CEO Suva City/Lami Town Councils,
CEO for Nasinu/Nausori Town Council,
Officials from key Ministries and Government Agencies,
Invited Guests,

Bula Vinaka,
I welcome all the stakeholders and members of the public as we mark a very important day for town and city planners.
Today, we celebrate the 73rd World Town Planning Day. And as with any other international observation, we dedicate this day to recognise this important role in our society and those who contribute to it.
Ladies and Gentlemen,
Well planned towns and cities must provide integrated and inclusive solutions. They should provide quality and modern living to its citizens. Thus, living standards and livelihoods of citizens are central considerations in the planning process. 
Ladies and Gentlemen,
Rather than just dedicating a day, planning is an everyday calculus to respond to evolving and growing challenges of society.
To achieve the best for the people, we need policies and plans that are robust and adaptable to the changing times and receptive to new concepts and ideas of quality living. Policies must provide an enabling environment for urban centres to respond to shocks.
Planning must be for the long-term. Today, we need a plan that considers our future needs – not just 5, or just 10 years down the track – but 50 years ahead.
So, as planners we need to think outside the box. Most importantly, planning cannot be done in isolation. As part of a Small Island Developing States, with limited resources, planning needs to be continuous effort by stakeholders. 

Ladies and Gentlemen,
Planning cannot be solely achieved by the Department of Town and Country Planning. We need Municipal Councils, Agencies such as Lands and Housing, TLTB, WAF, FRA, EFL, private sector and the public to collectively take steps towards modern planning.
As this year’s theme, “Think Global, Plan Local”, planners and policy makers need to have a wider vision.  Fiji is not “an island alone”. It is part of a global landscape. So we need to take inspiration globally and make it our own.
We must leverage ground-breaking technologies, to make our cities modern and green. We need to aspire to the most sustainable cities in the world like Tokyo, Copenhagen and Berlin. 
Ladies and Gentlemen,
In partnership with the Singapore Government, we entered into a long term planning framework. This consists of a 50 year Master plan - for major cities and towns in Viti Levu. This Master Plan will provide a broad template for Fijian towns and cities to develop individual town schemes.
The Master Plan process is making us and agencies think of the future of economic sectors and what is required to build smart, sustainable and resilient cities and towns. 
Our belief is that the Master Planning approach must be one that is forward looking and more proactive rather than reactive.

Ladies and Gentlemen,
Planning also means looking within and identifying areas of improvements. As I said earlier, plans, policies and agencies must be adaptable. They must also welcome and encourage reforms of processes and procedures.
This also means modernisation and simplification of systems. Digitalisation of applications and approvals is critical. Our systems and processes should encourage micro, small and medium enterprises to establish and flourish.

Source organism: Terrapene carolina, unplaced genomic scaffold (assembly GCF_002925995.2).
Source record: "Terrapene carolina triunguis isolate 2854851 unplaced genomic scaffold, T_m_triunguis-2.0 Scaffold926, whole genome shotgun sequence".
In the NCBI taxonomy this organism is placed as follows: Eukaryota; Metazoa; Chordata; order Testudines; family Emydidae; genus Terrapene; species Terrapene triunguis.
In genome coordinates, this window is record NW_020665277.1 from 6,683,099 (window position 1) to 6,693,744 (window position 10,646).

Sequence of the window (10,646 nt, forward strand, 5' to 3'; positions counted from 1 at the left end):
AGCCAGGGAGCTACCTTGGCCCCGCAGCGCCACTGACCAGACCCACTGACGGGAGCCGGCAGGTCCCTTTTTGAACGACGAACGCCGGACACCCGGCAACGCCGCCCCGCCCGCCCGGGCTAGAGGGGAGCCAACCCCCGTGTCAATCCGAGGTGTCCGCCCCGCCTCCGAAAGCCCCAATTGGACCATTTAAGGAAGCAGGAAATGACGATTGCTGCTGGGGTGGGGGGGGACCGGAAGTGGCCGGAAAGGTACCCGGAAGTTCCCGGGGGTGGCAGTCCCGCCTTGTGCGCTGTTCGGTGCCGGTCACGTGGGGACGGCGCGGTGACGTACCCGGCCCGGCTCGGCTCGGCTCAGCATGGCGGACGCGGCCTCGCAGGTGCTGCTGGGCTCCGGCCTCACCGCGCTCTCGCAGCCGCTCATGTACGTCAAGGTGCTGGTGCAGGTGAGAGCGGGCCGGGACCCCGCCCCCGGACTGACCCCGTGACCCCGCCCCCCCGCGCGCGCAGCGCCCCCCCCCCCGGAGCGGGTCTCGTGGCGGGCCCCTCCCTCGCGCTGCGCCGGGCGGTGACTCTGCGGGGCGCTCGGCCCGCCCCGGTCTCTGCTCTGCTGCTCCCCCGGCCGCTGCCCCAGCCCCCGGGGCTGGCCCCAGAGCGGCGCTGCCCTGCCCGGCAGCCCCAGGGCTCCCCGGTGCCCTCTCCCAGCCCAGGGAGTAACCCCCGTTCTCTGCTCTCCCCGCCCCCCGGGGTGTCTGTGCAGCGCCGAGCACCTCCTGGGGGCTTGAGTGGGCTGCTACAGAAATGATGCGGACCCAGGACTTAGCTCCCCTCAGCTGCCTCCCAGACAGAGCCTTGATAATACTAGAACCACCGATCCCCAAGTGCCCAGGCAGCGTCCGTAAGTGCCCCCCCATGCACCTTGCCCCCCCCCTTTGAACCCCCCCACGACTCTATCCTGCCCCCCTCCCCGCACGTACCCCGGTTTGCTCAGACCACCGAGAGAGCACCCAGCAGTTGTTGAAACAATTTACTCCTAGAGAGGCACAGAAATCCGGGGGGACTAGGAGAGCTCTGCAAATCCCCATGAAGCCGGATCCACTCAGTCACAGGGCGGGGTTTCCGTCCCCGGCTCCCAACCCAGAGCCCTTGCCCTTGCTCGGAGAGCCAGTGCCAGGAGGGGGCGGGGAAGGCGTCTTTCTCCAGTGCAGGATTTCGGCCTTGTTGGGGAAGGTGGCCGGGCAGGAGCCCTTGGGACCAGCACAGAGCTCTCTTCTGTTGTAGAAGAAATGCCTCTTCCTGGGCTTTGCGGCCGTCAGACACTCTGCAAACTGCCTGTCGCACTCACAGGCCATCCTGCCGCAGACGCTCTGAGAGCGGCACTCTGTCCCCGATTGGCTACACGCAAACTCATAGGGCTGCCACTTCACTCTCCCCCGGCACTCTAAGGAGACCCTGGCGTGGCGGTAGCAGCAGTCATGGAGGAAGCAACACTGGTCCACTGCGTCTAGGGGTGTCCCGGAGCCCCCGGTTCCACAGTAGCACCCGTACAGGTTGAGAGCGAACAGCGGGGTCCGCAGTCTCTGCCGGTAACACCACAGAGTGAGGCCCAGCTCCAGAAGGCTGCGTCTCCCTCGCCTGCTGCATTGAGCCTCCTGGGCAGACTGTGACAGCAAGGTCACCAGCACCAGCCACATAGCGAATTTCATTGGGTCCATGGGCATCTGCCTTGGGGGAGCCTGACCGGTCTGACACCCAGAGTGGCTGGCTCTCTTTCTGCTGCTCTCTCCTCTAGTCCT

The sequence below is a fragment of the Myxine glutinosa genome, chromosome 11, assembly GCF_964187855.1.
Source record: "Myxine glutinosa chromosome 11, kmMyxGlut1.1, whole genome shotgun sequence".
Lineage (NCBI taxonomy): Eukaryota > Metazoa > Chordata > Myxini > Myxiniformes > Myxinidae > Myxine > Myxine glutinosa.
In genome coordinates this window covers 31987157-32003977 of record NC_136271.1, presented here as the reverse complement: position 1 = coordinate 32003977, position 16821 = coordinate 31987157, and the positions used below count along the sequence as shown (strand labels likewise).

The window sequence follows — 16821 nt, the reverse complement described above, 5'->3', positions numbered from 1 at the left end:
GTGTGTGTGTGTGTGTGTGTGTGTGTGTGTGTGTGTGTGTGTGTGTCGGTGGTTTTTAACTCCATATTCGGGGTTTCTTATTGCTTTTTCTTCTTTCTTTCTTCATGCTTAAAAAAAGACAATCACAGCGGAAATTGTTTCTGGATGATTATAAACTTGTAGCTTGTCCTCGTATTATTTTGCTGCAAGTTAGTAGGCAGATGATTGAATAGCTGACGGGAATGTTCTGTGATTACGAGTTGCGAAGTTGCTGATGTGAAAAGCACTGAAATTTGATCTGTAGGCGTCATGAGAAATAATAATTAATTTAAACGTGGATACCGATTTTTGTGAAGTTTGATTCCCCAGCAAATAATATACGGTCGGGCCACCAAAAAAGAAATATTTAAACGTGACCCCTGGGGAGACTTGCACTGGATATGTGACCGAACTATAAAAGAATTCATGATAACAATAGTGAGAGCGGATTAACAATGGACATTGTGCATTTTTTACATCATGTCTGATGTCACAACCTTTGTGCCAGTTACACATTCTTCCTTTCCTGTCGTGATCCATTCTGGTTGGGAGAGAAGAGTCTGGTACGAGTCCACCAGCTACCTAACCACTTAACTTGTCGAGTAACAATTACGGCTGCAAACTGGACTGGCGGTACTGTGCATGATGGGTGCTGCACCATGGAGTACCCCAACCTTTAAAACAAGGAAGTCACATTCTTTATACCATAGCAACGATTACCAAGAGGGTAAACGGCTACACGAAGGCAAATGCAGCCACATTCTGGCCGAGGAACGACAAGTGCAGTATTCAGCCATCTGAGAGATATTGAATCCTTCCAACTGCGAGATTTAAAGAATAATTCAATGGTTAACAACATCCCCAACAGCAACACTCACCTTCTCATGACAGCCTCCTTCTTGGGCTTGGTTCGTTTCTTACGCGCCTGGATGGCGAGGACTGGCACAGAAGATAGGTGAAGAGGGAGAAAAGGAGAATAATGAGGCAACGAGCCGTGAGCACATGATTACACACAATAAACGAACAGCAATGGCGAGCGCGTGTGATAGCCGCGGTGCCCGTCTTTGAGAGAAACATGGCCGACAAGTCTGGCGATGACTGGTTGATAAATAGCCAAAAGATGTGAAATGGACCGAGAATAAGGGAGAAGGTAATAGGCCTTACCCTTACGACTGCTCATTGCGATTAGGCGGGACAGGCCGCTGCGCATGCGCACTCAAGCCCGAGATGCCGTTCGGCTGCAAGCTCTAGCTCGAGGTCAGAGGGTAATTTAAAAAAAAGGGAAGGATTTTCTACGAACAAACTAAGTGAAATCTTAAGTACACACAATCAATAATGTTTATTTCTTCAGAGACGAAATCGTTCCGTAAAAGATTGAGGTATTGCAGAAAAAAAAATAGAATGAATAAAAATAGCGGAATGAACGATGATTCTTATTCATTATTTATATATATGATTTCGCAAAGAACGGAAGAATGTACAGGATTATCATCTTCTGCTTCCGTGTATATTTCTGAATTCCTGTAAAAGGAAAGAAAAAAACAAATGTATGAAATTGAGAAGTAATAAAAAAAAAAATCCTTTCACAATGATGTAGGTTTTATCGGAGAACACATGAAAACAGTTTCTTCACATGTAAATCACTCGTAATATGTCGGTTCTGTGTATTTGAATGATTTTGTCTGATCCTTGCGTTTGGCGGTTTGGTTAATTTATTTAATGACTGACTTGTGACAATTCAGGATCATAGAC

In this regard, the Ministry has set a plan for a 24 month digitalisation project. The two key areas, we are embarking on starting a business and obtaining construction permits.  These two areas are critical to our economy, and linked to better planning.

Ladies and Gentlemen,
As part of the reforms, we have launched the trial phase of online application for starting a business. And in 2023, starting a business application and approvals will be fully-automated. As for construction permits, we are currently undertaking requirements gathering. Which means reviewing and revising procedures and policies to make processes simple for applicants.
The Department of Town and Country Planning (DTCP) has been actively contributing to Fiji’s economic recovery in the building sector. They have processed major building applications worth more than $70 million.
Ladies and Gentlemen,
We are committed to ensuring that the amended laws take into account streamlining online approval processes, emphasis on formulating inclusive and sustainable strategic long-term plans and making Fiji’s planning system more user friendly.  At the same time, they should strengthen development control to deter illegal developments.
There is a lot of work ahead in terms of reforming and strengthening the DTCP with the ultimate aim to facilitate development that aids in the economic recovery. At the same time, we will look at strategically planning for the future of our towns, cities and rural growth areas.
Ladies and Gentlemen, in acknowledging the Urban Agenda and the need to plan for sustainable and modern urban cities and towns, the Fijian Government is also investing in satellite growth centres that includes Nabouwalu, Seqaqa, Korovou and Keiyasi.
We are doing this to create equal opportunities across rural areas, reduce rural to urban drift and ensure our services are accessible to all Fijians.
Ladies and Gentlemen, we now live in a world of 7.9 billion people. And by 2050, nearly 7 out of 10 people will live in cities and urban areas. To sustainably accommodate this, now more than ever, our strategies and plans need to look years ahead.
And it’s by looking and planning ahead can we realise our national goal of ‘building vibrant and sustainable cities and towns and a stronger rural economy’ (NDP).
The vision for a modern Fiji is for our planners and public agencies, and industry experts to get together and ‘Think Global, Plan Local’ for more vibrant and sustainable Fijian towns and cities.
With these few words, I wish everyone a Happy World Town Planning Day 2022!
Vinaka Vakalevu.